On the contrary Fran, I believe you hit the proverbial nail on the head. I feel it is all of the medical professions that need to think outside the box. Today's medicine has a cookie cutter response which is responded to by throwing meds at the symptoms without looking for the underlying cause. If the problem doesn't fit a given response, usually the closest thing will do or off to one of so many different specialists. It forces one to become one's own doctor of sorts. Of course this only goes so far and is impossible with an animal. Do research on any subject and you can always find a study to contradict any other study. It all leads to confusion and for one to try to be as educated as possible and hope that one is doing the best for any situation. I am speaking in vague terms but I am sure people will understand my point.

Bloat is one of my worst fears as one of my boys in the past did go through it. He acted strangely lying under a shrub when I returned from work and started swelling shortly thereafter. I was fortunate I had a vet at the time who took nearly 3-4hrs to save his life. He sadly died of cancer a year later.

I am fortunate now that I have a vet who is willing to think outside the box and actually left a well established practice because of their rigid thinking. I plan to speak in depth with her. I was hoping you could explain for me what you mean by "good quality raw food". I am not versed on this. I feed my guys a very high quality kibble and take precautions where I can but I'm sure everyone here will agree that Shirley's story is our collective worst nightmare. Thank you for your well thought out and extensive response on this.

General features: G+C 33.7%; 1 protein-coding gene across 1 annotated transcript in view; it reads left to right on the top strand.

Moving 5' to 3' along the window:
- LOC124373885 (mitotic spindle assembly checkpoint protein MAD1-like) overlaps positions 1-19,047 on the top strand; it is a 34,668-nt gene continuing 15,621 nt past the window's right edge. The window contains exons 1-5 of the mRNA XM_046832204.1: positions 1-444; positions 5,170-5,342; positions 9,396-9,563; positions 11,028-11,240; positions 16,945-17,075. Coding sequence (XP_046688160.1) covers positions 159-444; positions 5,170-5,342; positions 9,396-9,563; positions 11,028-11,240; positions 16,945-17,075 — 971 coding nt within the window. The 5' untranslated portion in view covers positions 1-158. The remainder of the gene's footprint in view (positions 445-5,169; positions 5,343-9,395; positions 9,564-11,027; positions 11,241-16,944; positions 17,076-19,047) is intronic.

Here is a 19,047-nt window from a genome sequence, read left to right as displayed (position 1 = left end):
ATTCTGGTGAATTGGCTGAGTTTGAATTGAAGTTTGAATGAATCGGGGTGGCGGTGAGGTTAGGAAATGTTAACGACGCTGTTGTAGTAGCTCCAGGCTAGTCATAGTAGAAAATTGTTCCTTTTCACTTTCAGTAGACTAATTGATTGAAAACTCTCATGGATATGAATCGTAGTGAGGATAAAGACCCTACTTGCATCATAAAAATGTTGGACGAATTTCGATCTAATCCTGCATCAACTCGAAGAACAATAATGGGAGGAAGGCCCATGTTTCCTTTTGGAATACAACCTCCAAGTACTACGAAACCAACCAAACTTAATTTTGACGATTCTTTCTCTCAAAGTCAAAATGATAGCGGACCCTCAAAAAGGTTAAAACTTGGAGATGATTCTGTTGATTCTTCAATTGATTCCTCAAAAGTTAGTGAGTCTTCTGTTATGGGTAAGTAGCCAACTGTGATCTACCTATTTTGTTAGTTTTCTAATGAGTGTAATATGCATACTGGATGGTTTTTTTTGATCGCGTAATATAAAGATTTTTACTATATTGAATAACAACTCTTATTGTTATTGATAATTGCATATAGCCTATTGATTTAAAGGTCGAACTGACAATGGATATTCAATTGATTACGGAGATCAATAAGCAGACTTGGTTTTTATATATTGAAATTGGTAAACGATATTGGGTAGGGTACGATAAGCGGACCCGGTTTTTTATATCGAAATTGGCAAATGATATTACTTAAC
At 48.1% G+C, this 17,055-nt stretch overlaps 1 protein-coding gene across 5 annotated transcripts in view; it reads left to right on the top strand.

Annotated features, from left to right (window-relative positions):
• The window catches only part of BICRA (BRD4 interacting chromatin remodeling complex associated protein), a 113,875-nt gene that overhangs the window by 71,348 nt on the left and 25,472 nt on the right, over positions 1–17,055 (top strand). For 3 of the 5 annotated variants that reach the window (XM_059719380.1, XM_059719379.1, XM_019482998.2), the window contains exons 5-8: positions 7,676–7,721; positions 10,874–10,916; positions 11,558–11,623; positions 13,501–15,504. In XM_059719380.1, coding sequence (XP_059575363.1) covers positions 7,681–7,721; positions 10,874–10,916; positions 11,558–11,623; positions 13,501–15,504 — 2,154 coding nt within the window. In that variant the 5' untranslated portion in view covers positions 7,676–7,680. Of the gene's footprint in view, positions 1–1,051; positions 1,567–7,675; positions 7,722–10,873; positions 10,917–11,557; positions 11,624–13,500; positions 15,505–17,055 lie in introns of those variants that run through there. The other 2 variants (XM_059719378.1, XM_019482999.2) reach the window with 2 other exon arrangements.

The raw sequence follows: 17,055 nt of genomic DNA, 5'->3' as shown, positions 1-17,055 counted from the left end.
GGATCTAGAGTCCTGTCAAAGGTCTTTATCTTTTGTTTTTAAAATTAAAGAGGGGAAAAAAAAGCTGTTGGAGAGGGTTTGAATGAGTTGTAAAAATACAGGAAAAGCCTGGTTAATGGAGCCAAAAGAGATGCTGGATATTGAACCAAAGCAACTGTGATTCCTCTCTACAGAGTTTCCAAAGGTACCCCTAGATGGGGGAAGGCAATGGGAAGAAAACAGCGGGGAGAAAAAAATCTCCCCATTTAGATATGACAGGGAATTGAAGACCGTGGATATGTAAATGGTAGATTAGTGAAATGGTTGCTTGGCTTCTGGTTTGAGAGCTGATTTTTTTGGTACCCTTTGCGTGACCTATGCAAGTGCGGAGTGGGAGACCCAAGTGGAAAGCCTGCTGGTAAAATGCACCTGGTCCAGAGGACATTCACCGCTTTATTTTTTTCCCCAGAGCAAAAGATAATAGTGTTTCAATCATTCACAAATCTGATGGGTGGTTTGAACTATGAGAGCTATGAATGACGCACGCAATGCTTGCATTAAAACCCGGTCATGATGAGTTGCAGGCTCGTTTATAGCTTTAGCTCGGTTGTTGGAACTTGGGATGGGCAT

Hi Rob. Oh that's what happened to Kille Setter.  I found him under the shrubs looking like he was hallucinating. The vet I contacted at the time wrote on his card "owner says dog is hallucinating.  What do I know? I am only a vet?" !!!!  A week later poor Kille had the full torsion.  He was probably hallucinating actually, when you consider the amount of endorphines he would have been producing at the time.

With regards to research, I am really lucky that I do have a microbiologist in the family, and also some very good vet friends who give me additional advice and support when required.  Medicine is a total minefield, not only with regards to the amount of contradictory research out there, but also with regards to agendas, some personal as well as the corporate one's of course.

A good quality raw diet must consist of fresh meat, organ meat and plenty of bone.  There are a lot of people selling raw pet food now, and the quality of it really leaves something to be desired.  One company we investigated the food was heaving with maggots and flies the size I never knew existed.  I wouldn't feed that rubbish to anything other than flies.   I think Andy Benstead has posted up some pictures on the raw food forum on this site which will give an idea of the type of thing and quality you would be looking for. There is a a lot of information on http://http://www.rawmeatybones.com/

Fran,

Could you double check that link please. It won't come up.Thanks,

rob

RSS

Badge

Loading…

© 2022   Created by Gene.   Powered by

Badges  |  Report an Issue  |  Terms of Service